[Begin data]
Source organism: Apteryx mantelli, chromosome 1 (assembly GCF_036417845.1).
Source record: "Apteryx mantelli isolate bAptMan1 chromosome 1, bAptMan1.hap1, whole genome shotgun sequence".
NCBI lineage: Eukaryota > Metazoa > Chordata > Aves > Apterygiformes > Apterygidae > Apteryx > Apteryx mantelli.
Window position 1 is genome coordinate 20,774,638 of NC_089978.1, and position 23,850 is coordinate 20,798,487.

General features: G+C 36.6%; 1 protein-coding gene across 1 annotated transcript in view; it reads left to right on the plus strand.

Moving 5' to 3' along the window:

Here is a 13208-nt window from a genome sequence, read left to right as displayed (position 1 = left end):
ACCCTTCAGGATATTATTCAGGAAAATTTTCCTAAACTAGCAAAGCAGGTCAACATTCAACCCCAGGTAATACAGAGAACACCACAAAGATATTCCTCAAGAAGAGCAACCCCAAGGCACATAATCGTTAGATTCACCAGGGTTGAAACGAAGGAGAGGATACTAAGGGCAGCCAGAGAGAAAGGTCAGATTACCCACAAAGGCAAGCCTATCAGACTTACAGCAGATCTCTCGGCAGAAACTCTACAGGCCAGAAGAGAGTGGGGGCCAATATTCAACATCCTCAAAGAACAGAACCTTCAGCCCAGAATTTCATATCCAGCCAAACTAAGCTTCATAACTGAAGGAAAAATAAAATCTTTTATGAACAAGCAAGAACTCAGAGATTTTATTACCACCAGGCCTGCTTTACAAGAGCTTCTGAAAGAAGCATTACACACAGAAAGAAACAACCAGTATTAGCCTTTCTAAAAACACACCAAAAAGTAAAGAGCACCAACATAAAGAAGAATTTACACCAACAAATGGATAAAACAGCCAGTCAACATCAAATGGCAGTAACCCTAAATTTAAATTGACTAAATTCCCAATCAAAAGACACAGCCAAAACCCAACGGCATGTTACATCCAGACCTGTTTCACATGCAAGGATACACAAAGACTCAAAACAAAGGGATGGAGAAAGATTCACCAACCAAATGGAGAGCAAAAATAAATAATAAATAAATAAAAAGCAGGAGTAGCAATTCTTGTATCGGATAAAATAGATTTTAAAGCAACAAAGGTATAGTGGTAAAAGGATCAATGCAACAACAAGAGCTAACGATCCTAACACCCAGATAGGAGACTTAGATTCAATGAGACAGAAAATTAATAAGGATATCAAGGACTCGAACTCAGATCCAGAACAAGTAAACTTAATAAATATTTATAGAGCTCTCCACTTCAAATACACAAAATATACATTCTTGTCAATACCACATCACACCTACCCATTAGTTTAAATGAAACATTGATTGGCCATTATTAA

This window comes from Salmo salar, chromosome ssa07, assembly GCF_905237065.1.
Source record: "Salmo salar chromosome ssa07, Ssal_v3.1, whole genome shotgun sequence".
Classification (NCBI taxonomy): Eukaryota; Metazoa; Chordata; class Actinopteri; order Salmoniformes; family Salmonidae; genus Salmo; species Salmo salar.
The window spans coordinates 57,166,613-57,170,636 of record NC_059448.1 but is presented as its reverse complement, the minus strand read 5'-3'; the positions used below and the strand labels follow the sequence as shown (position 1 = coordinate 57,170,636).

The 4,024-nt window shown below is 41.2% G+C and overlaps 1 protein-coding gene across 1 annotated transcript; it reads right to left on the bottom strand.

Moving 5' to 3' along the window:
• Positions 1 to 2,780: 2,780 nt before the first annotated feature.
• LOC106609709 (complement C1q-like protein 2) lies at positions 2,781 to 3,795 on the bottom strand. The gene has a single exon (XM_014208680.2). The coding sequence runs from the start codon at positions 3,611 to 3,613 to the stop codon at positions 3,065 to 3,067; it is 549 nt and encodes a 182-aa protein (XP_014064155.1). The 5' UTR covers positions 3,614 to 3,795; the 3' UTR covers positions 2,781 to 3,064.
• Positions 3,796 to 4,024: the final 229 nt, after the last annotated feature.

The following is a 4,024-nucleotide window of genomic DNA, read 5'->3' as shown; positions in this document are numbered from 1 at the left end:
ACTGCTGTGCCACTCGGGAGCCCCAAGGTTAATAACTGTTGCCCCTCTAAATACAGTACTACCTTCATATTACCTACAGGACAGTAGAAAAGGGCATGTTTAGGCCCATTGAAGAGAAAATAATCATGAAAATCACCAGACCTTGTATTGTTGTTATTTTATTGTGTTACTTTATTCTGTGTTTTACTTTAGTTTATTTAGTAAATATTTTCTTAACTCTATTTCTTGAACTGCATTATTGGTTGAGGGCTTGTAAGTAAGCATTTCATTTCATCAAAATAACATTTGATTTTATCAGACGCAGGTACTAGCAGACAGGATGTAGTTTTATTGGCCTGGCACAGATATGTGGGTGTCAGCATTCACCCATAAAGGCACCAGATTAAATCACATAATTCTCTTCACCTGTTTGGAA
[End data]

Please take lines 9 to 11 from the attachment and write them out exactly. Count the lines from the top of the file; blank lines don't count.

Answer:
This window comes from Salmo salar, chromosome ssa07, assembly GCF_905237065.1.
Source record: "Salmo salar chromosome ssa07, Ssal_v3.1, whole genome shotgun sequence".
Classification (NCBI taxonomy): Eukaryota; Metazoa; Chordata; class Actinopteri; order Salmoniformes; family Salmonidae; genus Salmo; species Salmo salar.